Jennifer T. Wolstenholme

Principle Investigator, Rodent Behavioral Core
Assistant Professor, Department of Pharmacology & Toxicology
Virginia Commonwealth University
E-mail: jennifer.wolstenholme@vcuhealth.org
Phone: 804-828-4351

Neuroscience, Epigenetics, Pharmacology, Toxicology, Neuroendocrinology
including sex differences within the brain and behavior, assessing critical developmental windows of susceptibility for adult-onset disorders 

My research investigates the mechanisms underlying the neural regulation of neuroendocrine, emotional and behavioral responses and how they can mediate risk for neurodevelopmental diseases. Specifically, my research has focused on how insults such as drugs of abuse, social stress, or endocrine-disrupting compounds can affect the neural networks, transcriptional profiles and epigenetic mechanisms that regulate addictive and/or social behaviors. Drawing from my training in juvenile/pre-pubescent mice, I am currently developing a model of adolescence as a critical period for ethanol-induced disruptions on frontal cortex development. We are beginning to identify the genomic and epigenetic mechanisms underlying ethanol’s persistent behavioral effects that last long after cessation of ethanol exposure. 

Wolstenholme JT, Mahmood T, Harrris GM, Abbas S, Miles MF (2017) Intermittent ethanol during adolescence leads to lasting behavioral changes in adulthood and alters gene expression and histone methylation in the PFC. Front. Mol. Neurosci. 10:307 doi: 10.3389/fnmol.2017.00307 PMC5622951

van der Vaart A, Wolstenholme JT*, Smith M, Harris G, Lopez M, Wolen A, Becker H, Williams RW, Miles MF (2017) The allostatic impact of chronic ethanol on gene expression: A genetic analysis of chronic intermittent ethanol treatment in the BXD cohort. Alcohol 58:93-106. doi:10.1016/j.alcohol.2016.07.010 PMC5253248 *corresponding author

Goldsby J, Wolstenholme JT, Rissman EF (2017) Multi- and transgenerational consequences of Bisphenol A on vasopressin and estrogen receptor alpha in male and female mouse brain. Endocrinology, 158(1):21-30. doi: 10.1210/en.2016-1188 PMC5412975

León-Olea M*, Martyniuk C*, Orlando EF*, Ottinger MA*, Rosenfeld C*, Wolstenholme JT*, Trudeau VL*(2014) Current concepts in neuroendocrine disruption. General and Comparative Endocrinology, 203C:158-173. *equal author contribution PMC4133337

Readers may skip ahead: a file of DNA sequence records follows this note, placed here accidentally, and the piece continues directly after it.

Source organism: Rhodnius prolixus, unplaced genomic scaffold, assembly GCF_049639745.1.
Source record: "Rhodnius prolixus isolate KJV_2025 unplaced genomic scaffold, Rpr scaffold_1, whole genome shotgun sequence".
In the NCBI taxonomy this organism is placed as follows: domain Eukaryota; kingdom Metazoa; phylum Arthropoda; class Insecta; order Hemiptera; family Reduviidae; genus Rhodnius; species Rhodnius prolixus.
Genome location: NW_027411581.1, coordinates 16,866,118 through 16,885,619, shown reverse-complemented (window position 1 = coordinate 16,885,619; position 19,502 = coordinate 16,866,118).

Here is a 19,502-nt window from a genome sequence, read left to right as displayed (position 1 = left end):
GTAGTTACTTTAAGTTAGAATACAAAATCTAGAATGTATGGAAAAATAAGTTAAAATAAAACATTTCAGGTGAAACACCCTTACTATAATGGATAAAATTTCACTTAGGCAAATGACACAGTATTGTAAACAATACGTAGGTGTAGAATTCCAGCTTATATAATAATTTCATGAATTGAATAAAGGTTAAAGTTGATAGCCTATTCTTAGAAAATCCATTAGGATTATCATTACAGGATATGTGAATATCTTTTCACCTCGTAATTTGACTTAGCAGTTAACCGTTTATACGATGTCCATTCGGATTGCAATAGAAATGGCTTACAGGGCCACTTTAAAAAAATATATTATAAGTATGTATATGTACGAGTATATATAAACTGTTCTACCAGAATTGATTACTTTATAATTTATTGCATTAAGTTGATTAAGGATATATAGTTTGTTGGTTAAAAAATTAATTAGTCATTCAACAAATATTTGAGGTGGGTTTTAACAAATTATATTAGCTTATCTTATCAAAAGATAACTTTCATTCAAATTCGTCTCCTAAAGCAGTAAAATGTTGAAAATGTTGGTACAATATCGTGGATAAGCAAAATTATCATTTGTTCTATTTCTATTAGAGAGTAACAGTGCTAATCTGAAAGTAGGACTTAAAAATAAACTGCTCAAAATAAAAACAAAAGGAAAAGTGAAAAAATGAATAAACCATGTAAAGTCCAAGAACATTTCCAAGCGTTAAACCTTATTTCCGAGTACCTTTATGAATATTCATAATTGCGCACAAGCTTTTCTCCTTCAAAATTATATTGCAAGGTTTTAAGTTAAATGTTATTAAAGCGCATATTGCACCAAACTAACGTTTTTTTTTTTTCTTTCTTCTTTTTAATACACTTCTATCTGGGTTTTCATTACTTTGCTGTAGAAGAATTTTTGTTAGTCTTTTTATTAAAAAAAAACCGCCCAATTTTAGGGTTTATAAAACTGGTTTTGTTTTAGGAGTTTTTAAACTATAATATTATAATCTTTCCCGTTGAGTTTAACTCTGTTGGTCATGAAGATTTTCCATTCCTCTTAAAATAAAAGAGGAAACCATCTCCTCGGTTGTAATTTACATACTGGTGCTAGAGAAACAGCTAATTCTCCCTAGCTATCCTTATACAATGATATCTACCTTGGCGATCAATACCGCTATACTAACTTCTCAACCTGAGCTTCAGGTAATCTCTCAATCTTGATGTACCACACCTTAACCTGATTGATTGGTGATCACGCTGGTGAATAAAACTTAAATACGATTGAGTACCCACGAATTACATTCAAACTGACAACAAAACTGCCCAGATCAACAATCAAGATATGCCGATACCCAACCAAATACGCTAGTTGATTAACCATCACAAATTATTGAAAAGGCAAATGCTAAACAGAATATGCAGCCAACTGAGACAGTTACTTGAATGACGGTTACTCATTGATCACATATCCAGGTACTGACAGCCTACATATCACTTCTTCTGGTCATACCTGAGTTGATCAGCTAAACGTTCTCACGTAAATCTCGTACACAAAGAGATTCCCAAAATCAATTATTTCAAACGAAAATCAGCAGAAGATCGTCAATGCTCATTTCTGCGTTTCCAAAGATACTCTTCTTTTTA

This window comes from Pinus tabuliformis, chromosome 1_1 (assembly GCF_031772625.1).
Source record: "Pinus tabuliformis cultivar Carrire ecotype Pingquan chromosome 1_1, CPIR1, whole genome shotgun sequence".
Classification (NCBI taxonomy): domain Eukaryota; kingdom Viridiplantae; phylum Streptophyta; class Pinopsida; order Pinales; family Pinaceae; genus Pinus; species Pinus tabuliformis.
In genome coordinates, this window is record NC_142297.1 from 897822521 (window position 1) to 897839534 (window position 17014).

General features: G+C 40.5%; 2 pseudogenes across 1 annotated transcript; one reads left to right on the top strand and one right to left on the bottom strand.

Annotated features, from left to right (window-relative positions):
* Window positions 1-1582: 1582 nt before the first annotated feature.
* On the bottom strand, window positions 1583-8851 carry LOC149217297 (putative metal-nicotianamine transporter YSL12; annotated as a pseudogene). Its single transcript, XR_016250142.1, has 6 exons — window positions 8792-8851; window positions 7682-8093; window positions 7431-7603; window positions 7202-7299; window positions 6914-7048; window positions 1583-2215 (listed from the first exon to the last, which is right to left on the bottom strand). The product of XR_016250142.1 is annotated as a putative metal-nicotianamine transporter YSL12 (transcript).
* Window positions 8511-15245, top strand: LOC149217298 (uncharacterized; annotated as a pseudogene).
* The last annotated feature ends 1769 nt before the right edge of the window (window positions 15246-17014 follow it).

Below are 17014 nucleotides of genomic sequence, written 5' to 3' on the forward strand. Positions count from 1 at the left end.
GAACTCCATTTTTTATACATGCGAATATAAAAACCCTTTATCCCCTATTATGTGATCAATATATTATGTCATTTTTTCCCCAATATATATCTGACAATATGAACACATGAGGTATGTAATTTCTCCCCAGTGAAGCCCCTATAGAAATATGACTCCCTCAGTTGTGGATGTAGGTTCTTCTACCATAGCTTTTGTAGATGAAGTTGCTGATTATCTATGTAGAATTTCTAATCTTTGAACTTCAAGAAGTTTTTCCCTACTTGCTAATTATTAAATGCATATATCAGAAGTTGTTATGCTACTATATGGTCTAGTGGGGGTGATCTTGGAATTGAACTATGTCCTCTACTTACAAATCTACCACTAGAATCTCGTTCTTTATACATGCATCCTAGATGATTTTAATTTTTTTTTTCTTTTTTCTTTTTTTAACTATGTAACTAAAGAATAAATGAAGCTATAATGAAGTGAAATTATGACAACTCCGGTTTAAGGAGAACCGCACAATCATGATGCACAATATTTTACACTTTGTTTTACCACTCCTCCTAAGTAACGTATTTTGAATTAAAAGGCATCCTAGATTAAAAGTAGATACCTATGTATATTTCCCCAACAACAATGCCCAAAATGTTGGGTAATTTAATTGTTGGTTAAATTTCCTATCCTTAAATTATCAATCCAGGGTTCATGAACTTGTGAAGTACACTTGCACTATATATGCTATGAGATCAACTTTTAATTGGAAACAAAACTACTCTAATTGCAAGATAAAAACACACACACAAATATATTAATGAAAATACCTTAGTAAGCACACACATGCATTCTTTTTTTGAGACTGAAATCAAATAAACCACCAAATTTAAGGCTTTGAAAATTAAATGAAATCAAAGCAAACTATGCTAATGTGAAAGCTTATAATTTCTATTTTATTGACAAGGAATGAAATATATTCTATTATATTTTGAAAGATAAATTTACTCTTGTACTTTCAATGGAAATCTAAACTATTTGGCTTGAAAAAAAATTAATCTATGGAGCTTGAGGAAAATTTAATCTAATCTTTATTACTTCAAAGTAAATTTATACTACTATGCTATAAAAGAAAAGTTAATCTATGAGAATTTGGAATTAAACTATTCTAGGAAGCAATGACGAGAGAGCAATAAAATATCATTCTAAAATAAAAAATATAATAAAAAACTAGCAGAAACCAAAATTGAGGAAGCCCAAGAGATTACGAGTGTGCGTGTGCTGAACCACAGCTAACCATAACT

Wolstenholme JT, Goldsby JA, Rissman EF (2013) Transgenerational effects of prenatal bisphenol A on social recognition. Horm Behav. 64(5):833-9. doi: 10.1016/j.yhbeh.2013.09.007. PMC3955720

Wolstenholme JT, Rissman EF, Bekiranov S. (2013) Sexual differentiation in the developing mouse brain: contributions of sex chromosome genes. Genes Brain Behav. 12(2):166-80. doi: 10.1111/gbb.12010. PMC3581734

Wolstenholme JT, Edwards M, Shetty SR, Gatewood JD, Taylor JA, Rissman EF, Connelly JJ. (2012) Gestational exposure to bisphenol a produces transgenerational changes in behaviors and gene expression. Endocrinology. 153(8):3828-38. doi: 10.1210/en.2012-1195. PMC3404345

Wolstenholme JT, Taylor JA, Shetty SR, Edwards M, Connelly JJ, Rissman EF. (2011) Gestational exposure to low dose bisphenol A alters social behavior in juvenile mice. PLoS One. 6(9):e25448. doi: 10.1371/journal.pone.0025448. PMC3182223

Wolstenholme JT, Warner JA, Capparuccini MI, Archer KJ, Shelton KL, Miles MF. (2011) Genomic analysis of individual differences in ethanol drinking: evidence for non-genetic factors in C57BL/6 mice. PLoS One. 6(6):e21100. doi: 10.1371/journal.pone.0021100. PMC3116881

Wolstenholme JT, Rissman EF, Connelly JJ. (2011) The role of Bisphenol A in shaping the brain, epigenome and behavior. Horm Behav. 59(3):296-305. doi: 10.1016/j.yhbeh.2010.10.001. PMC3725332

Khisti RT, Wolstenholme JT, Shelton KL, Miles MF (2006). Characterization of the ethanol-deprivation effect in substrains of C7BL/6 mice. Alcohol 40(2):119-26. doi: 10.1016/j.alcohol.2006.12.003. PMC3082283

Voulalas PJ,  Holtzclaw L, Wolstenholme J, Russell JT and Hyman SE (2005). Metabotropic glutamate receptors and dopamine receptors cooperate to enhance extracellular signal-regulated kinase phosphorylation in striatal neurons. J Neurosci 25(15): 3763-3773. doi: 10.1523/JNEUROSCI.4574-04.2005 PMID: 15829628